Social Studies: What to Do When Your Kids’ Social Lives Differ Drastically?

Posted December 9, 2010 by

Photo of melissa-a

Do your kids’ social lives differ from each other drastically? When my son E was younger, it seemed easy to find play dates for him. I belonged to a play group in my neighborhood and a bunch of my friends had kids around the same age. Even when we moved from the Midwest to the east coast, I was still able to help him find friends (it was easier for him than for myself). Nothing delighted me more than the sound of kids running through the house screaming. It meant that he had friends and was having fun and I excused the loudness.  When we moved to a different state last year (also out east), E once again made friends automatically. He connected with our neighbors’ kids, as well as kids from shul and kids from his school.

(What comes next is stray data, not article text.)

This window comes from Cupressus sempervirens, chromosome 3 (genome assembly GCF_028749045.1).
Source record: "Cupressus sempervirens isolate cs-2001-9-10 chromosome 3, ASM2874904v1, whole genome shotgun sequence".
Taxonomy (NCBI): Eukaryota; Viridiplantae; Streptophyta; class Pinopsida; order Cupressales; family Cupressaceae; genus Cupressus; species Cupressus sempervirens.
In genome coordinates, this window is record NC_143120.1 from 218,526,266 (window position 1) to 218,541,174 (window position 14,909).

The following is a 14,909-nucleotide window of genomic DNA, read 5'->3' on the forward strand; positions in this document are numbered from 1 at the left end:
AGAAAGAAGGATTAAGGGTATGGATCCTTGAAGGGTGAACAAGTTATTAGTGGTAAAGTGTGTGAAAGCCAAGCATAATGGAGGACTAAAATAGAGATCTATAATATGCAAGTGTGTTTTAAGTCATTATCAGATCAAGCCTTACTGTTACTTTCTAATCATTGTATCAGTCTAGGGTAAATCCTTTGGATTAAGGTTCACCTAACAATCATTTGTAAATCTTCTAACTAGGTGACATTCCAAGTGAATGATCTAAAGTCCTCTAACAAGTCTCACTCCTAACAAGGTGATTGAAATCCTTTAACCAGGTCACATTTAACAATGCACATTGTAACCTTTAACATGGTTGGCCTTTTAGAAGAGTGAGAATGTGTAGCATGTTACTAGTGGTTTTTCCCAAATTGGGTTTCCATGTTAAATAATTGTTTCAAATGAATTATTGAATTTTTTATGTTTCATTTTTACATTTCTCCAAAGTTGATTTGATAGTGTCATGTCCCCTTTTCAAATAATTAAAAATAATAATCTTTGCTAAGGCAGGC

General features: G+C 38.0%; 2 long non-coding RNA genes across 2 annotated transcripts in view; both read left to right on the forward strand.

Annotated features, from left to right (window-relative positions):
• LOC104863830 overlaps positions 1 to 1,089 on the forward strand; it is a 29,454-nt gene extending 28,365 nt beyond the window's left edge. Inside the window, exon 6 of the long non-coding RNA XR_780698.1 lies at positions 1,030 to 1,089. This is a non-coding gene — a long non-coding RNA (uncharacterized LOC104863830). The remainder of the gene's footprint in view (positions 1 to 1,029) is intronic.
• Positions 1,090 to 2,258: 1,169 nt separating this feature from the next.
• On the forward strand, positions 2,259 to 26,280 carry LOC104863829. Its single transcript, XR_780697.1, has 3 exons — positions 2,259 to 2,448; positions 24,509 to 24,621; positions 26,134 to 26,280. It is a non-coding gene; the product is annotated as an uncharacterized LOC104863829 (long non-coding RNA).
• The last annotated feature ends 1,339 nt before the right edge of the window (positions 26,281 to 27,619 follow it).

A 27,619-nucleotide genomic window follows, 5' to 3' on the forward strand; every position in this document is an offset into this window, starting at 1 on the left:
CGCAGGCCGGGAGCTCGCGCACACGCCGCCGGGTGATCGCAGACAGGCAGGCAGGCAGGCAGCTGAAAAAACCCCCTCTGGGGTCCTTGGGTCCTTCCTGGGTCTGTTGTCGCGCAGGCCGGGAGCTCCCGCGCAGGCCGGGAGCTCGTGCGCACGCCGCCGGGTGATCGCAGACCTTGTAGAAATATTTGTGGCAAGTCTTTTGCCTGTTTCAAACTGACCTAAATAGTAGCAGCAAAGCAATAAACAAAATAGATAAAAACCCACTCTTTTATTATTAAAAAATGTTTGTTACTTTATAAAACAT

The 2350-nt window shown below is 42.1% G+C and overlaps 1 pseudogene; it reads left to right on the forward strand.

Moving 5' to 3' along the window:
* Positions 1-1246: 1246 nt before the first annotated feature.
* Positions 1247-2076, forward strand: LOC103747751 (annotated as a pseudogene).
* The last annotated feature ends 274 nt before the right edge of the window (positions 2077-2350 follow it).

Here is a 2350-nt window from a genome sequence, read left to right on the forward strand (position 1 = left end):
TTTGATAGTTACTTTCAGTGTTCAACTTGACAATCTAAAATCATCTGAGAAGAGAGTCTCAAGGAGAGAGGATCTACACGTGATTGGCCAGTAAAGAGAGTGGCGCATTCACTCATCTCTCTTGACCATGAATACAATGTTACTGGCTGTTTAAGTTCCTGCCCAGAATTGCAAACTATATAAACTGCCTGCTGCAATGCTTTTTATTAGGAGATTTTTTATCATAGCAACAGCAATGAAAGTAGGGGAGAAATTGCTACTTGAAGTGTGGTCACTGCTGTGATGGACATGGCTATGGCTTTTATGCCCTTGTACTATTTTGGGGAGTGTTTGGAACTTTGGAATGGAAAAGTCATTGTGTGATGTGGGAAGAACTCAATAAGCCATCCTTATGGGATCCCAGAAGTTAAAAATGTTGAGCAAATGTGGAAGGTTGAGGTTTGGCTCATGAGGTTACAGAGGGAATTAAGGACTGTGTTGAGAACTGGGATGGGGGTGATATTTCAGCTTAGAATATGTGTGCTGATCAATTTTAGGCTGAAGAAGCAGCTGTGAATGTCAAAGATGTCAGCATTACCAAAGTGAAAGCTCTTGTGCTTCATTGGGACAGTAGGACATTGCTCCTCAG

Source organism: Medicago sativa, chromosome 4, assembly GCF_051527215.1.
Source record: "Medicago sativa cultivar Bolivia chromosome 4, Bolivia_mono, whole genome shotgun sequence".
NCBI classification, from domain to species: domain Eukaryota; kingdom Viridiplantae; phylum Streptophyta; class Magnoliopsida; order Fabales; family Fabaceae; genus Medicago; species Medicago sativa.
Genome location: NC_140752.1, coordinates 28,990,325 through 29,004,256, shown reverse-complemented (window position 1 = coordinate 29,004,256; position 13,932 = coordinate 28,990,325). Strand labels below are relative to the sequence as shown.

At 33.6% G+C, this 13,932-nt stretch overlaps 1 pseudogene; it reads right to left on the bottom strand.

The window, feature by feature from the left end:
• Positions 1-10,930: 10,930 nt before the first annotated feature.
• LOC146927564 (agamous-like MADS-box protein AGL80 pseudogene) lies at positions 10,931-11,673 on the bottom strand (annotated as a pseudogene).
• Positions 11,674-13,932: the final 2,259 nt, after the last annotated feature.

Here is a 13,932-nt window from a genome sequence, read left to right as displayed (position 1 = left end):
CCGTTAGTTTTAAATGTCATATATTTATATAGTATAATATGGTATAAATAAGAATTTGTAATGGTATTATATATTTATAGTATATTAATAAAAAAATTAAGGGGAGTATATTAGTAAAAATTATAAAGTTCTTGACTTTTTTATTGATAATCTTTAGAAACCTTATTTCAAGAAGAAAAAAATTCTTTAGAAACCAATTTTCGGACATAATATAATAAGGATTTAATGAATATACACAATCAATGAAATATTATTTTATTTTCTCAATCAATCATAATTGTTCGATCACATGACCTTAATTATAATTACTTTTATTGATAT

E was 2 ½ when he and his friends were running through the house screaming. M is 2 ½ now and I haven’t seen him share that same delight with his friends. Sometimes he even hits them if they won’t share a toy, which makes me worry that his friends’ parents won’t want us to bring him over anymore, despite how much we discipline for such behavior.  M is very sweet and outgoing, so it saddens me that he’s always in his brother’s shadow when it comes to social situations.

M’s social life seems small in comparison to E’s. M goes to a school and has lots of same- aged peers there. He talks about friends from his school, whose names seem to change from week to week. However, he’s had very few play dates all to himself. In fact, he’s usually the one tagging along on E’s play dates even though the older kids don’t include him or call him a “baby” or “monster.” I try to have families with kids his age over for Shabbat meals. E gets annoyed when I don’t have anyone his age too, even though he has a lot of friends over all the time. He usually ends up playing big brother to M’s friends and they seem to flock to him more than to M.